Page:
Survey: ER Patients at Significant Risk Due to Lack of Specialists

Mental Patients Housed in the ER for Days at a Time

Dec 17, 2010, 08:00 ET from Schumacher Group

LAFAYETTE, La., Dec. 17, 2010 /PRNewswire/ -- Almost three quarters of hospital emergency department administrators nationwide report that lack of medical specialists at their facilities poses a risk to ER patients – in some cases a very significant risk.  They also express concern that health reform will cause additional ER crowding and that mental health services are becoming increasingly inadequate.

Those are among key findings of a new survey examining staffing and operational trends at over 600 hospital emergency departments across the country.  Conducted by Schumacher Group, a national emergency department management firm, the survey underscores a range of challenges facing America's hospitals, which handle some 120 million emergency patient visits each year.

According to the survey, 74 percent of emergency department administrators believe that lack of specialists such as orthopedic surgeons, neurosurgeons and even general surgeons poses at least a moderate risk to patients.  Close to 40 percent indicated lack of specialists poses a "significant risk" or a "very significant risk" to ER patients.

"There is a 'golden hour' after patients experience trauma or severe illness when it is crucial that they receive specialty care," notes William "Kip" Schumacher, M.D., chief executive officer of Schumacher Group.   "When specialists are not available to provide care, patients must be transferred elsewhere, and the critical hour may be lost."

Patient transfers caused by lack of specialty coverage can lead to severe complications and even death, in addition to increased costs and inconveniences for patients, Dr. Schumacher observes.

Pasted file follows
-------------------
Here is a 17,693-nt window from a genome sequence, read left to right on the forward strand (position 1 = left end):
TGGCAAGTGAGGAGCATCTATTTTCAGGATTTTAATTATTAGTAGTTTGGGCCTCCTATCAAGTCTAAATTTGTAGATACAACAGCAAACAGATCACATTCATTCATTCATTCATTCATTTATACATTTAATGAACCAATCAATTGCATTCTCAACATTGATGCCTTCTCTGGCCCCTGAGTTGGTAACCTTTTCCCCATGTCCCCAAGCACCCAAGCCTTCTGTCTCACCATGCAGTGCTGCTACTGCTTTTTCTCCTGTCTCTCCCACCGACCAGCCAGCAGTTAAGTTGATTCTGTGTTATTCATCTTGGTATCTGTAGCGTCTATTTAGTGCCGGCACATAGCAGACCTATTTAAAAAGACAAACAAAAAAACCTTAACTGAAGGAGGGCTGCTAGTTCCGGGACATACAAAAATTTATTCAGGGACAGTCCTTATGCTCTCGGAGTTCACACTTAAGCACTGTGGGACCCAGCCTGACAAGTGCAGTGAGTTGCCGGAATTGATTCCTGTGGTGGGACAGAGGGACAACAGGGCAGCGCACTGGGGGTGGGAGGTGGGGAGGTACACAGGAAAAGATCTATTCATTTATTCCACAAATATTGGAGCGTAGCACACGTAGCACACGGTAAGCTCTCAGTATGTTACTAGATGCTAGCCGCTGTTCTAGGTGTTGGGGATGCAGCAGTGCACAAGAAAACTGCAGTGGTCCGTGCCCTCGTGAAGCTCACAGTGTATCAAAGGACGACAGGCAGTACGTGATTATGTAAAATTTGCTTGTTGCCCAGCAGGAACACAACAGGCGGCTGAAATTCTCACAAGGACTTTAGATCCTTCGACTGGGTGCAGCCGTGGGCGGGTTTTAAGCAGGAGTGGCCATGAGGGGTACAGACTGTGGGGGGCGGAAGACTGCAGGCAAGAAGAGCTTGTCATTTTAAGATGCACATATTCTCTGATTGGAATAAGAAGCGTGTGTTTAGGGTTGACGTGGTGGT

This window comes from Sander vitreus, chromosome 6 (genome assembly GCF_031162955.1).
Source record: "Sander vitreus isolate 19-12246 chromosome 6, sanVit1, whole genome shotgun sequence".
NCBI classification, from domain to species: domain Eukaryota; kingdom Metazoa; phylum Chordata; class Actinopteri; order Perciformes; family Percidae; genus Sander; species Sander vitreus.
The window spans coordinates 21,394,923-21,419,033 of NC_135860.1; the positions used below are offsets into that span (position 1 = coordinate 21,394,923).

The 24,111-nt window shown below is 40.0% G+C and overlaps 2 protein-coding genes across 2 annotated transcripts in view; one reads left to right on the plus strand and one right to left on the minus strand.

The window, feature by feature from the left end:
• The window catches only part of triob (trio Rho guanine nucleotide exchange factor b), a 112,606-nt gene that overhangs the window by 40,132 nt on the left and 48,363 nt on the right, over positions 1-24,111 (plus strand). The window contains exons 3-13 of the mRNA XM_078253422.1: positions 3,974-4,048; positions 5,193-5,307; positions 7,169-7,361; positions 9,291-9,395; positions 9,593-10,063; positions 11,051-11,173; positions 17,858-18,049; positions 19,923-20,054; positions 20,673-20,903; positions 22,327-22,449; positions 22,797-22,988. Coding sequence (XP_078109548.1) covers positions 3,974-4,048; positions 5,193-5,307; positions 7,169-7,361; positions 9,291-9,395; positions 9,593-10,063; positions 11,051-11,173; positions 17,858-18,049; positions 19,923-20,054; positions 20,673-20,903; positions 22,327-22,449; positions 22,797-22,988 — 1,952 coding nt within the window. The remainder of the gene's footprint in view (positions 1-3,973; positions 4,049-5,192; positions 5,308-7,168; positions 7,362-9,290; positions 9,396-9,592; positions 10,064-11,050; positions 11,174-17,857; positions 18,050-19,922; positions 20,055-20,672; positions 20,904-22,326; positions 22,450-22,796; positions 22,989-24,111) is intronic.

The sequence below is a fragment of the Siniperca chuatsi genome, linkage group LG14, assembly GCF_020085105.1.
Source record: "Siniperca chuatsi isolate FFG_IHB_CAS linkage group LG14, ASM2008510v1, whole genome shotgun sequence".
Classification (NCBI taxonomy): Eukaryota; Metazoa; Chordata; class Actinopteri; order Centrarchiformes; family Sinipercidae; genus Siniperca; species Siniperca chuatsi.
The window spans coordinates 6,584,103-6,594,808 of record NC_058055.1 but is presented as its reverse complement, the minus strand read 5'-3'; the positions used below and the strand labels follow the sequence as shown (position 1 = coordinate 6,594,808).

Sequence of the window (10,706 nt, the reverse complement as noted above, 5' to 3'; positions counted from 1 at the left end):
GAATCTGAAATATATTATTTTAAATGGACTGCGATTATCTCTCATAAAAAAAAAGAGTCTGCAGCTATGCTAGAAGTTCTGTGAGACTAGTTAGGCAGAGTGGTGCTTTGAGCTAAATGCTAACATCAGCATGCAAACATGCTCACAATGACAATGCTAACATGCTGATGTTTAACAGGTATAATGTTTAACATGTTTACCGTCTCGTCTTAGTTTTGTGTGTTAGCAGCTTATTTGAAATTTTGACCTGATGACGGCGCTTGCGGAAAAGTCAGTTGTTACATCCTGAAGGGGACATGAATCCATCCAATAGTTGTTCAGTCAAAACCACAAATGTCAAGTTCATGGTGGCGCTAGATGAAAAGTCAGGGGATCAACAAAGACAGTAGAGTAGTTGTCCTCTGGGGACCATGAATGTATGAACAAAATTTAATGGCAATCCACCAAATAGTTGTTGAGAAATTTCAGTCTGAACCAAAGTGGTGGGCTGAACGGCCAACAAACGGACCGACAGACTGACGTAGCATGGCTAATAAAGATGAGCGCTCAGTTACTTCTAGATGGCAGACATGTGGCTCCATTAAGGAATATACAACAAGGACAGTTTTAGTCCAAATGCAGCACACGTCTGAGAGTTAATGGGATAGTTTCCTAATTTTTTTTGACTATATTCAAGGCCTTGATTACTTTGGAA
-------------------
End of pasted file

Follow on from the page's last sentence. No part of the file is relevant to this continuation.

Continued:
The survey further suggests there is a significant gap in services for mental health patients.  Eighty-six percent of hospital emergency department administrators said their facilities are sometimes or often unable to transfer mental health patients to inpatient facilities in a timely manner.   Due to lack of beds at inpatient facilities, many mental health patients must be boarded at the ER for days at a time.  Some emergency department administrators said their facilities have experienced boarding times for mental health patients of one week or more.  Sixty percent said patient care at their facilities is compromised as a result of long mental health patient boarding times.

"The mental health problem in America is being swept under the rug for hospital emergency departments to deal with," Dr. Schumacher says.  "We need a more proactive way to deal with this challenge."

For complete results of Schumacher Group's Emergency Department Challenges and Trends: 2010 Survey of Hospital Emergency Department Administrators visit www.schumachergroup.com.

About Schumacher Group

A physician-owned and mission-driven company, Schumacher Group is one of the three largest hospital emergency department management firms in the United States.  Schumacher Group is responsible for staffing and operating 187 acute care hospital emergency departments providing care to more than three million patients annually. Learn more at www.schumachergroup.com.

SOURCE Schumacher Group



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